Engineering Guide and Review
What Do Electronic Engineers Do?
Electronics engineering, also referred to as electronic engineering is an engineering discipline which uses the scientific knowledge of the behavior and effects of electrons to develop components, devices, systems, or equipment (as in electron tubes, transistors, integrated circuits, and printed circuit boards) that uses electricity as part of its driving force. Both terms denote a broad engineering field that encompasses many subfields including those that deal with power, instrumentation engineering, telecommunications, semiconductor circuit design, and many others.
The term also covers a large part of electrical engineering degree courses as studied at most European universities. In the U.S., however, electrical engineering encompasses all electrical disciplines including electronics. The Institute of Electrical and Electronics Engineers is one of the most important and influential organizations for electronics engineers.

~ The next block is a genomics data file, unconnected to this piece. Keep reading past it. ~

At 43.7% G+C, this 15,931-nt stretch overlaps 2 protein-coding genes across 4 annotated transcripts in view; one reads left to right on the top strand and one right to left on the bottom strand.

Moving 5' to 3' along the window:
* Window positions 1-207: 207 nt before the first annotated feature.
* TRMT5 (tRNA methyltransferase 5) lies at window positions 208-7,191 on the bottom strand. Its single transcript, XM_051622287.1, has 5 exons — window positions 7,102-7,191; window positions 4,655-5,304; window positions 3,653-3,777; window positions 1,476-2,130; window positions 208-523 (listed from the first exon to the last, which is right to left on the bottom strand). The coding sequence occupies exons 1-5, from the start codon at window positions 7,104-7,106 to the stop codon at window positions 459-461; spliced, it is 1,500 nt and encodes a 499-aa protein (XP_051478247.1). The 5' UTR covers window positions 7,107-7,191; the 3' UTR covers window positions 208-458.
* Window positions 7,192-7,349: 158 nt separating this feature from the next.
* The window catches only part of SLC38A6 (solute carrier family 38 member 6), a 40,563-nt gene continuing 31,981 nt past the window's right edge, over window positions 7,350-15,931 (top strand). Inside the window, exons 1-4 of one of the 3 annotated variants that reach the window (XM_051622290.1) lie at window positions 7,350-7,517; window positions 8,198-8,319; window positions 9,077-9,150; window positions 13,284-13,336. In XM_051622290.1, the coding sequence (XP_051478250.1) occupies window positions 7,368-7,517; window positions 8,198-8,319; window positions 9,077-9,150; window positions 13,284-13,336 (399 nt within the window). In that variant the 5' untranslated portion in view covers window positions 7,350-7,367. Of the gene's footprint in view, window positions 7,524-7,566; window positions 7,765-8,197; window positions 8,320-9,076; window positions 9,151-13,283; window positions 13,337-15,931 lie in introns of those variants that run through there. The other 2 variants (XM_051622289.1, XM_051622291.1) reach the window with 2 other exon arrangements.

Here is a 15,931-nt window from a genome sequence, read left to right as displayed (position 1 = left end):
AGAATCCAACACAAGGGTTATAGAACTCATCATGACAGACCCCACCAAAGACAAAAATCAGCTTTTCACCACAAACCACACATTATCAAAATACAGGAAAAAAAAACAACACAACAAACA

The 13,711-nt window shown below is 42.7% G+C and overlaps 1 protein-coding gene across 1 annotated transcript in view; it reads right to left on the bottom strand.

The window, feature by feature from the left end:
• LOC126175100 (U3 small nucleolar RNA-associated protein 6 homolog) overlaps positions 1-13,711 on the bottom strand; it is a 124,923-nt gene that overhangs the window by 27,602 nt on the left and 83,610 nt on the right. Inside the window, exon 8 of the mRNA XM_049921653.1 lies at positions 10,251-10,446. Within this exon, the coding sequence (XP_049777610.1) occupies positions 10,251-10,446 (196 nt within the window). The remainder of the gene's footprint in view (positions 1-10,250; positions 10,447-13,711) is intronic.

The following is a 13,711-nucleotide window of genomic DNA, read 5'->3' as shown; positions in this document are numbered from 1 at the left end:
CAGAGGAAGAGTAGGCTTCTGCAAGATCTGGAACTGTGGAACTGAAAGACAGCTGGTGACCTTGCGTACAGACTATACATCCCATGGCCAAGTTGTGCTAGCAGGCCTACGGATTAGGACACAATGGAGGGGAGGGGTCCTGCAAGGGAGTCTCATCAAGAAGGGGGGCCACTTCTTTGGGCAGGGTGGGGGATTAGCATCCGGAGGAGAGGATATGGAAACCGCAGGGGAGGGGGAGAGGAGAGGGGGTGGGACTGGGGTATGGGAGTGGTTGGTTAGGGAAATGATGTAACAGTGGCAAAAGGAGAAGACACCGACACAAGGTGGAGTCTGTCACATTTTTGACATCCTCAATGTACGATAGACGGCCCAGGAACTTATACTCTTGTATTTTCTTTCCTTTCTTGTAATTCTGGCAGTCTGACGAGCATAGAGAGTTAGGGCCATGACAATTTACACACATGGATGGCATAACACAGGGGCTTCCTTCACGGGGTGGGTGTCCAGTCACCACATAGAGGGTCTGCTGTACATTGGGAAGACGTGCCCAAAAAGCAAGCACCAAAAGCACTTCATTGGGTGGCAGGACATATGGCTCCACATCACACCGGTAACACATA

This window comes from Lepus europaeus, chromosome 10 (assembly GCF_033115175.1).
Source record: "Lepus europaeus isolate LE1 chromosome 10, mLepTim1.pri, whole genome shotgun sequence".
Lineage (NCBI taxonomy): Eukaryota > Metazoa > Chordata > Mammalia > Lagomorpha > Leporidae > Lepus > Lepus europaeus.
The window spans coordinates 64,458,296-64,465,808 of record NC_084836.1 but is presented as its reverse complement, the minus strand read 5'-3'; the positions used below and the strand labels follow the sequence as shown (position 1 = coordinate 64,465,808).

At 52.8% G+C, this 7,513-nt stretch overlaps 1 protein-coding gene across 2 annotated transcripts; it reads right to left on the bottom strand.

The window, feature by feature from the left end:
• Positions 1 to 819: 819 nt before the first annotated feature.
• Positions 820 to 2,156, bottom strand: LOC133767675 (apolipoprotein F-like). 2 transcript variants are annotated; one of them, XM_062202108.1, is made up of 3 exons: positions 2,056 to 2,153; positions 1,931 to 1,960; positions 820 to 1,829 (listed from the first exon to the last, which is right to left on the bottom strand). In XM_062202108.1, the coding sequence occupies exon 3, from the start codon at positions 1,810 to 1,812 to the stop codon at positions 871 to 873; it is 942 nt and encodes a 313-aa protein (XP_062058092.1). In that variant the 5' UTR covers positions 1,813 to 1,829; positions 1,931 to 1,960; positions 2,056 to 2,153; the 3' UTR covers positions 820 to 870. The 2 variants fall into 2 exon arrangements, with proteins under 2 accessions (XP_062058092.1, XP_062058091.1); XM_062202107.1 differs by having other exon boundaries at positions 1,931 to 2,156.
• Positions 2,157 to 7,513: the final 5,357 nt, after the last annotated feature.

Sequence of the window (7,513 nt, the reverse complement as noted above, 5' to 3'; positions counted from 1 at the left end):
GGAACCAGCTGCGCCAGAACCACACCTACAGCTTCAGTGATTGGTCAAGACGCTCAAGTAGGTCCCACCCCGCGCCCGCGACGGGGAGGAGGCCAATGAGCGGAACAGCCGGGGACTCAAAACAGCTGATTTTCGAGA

In the field of electronic engineering, engineers design and test circuits that use the electromagnetic properties of electrical components such as resistors, capacitors, inductors, diodes and transistors to achieve a particular functionality. The tuner circuit, which allows the user of a radio to filter out all but a single station, is just one example of such a circuit.
In designing an integrated circuit, electronics engineers first construct circuit schematics that specify the electrical components and describe the interconnections between them. When completed, VLSI engineers convert the schematics into actual layouts, which map the layers of various conductor and semiconductor materials needed to construct the circuit. The conversion from schematics to layouts can be done by software (see electronic design automation) but very often requires human fine-tuning to decrease space and power consumption. Once the layout is complete, it can be sent to a fabrication plant for manufacturing.
Integrated circuits and other electrical components can then be assembled on printed circuit boards to form more complicated circuits. Today, printed circuit boards are found in most electronic devices including televisions, computers and audio players.